EBAM Pioneer Joins J.P. Morgan

Solimine sees more companies ready to adopt electronic bank account management this year.

Glen Solimine, who founded the electronic bank account management (eBAM) software provider Speranza, has signed on at J.P. Morgan Treasury Services as executive director for its eBAM product set. Solimine joins the bank from treasury software vendor Wall Street Systems, which purchased Speranza in 2010.

EBAM, which aims to automate the paper-intensive process of managing corporate accounts, has been a hot topic over the last couple of years, but has yet to be extensively adopted. But Solimine says the work that has been done thus far by banks, companies and technology vendors should bear fruit in 2012.

“We’ve done a lot of pilot testing, so this year is all about production and getting those customers, the innovators, into production now so they can use it on a daily basis,” he says.

In January, J.P. Morgan Treasury Services said it had successfully completed its eBAM central utility pilot with three clients: MetLife, Fujitsu and SWIFT Treasury.

Solimine points out that companies need to have a good handle on their bank accounts globally before adopting eBAM, which might involve consolidating information from a number of different spreadsheets or databases into a single platform. “That kind of box has been checked for a number of companies,” he says. “They’re in a position now where they can start executing on eBAM.”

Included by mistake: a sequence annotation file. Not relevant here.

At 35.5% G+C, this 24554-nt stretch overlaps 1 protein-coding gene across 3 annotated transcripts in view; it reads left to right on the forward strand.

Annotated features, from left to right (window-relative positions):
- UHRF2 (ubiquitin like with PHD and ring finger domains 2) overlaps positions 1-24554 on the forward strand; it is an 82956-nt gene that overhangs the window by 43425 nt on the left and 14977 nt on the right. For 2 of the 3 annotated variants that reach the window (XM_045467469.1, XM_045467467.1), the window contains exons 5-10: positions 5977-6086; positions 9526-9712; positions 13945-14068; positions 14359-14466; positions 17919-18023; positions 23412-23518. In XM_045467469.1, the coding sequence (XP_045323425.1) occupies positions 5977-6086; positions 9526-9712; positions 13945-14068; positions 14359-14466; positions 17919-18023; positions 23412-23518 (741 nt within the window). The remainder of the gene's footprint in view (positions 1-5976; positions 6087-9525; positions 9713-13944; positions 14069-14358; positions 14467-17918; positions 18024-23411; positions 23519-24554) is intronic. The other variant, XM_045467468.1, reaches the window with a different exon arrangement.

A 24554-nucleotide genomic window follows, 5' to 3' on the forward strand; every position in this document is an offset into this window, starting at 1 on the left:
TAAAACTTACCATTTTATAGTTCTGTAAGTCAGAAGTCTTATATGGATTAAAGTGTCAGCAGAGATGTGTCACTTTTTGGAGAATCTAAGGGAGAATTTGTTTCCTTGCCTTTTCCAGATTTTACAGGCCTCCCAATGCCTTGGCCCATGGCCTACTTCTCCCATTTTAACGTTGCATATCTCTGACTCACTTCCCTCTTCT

But he cautions that while big banks are ready for eBAM, many smaller ones are not, which means companies will be working in a “mixed environment” initially. “A large global corporation that might do business with 100 or so banks around the world, their lead banks may be really ready now for eBam, but a lot of times they still have to deal with the smaller banks, whose adoption might not be there now,” he says. “That part of the process is still going to be manual.”

“The value of eBAM grows as people start adopting it and I think that’s the phase we’re in now,” Solimine adds.

Meanwhile, SWIFT and the banks continue to work on eBAM standards. “One of the challenges is there’s still a lot of the information that comes through in attachments, PDFs,” Solimine says. “What we’re focusing on in the next iteration is, how do we get some of that information out of the PDFs and into XML, the computer-ready part of the standard?”

 

For Treasury & Risk’s most recent look at the state of electronic bank account management, see Shaping EBAM Standards.

 And here’s a video interview with Glen Solimine from the 2011 AHA Summit.

 

 

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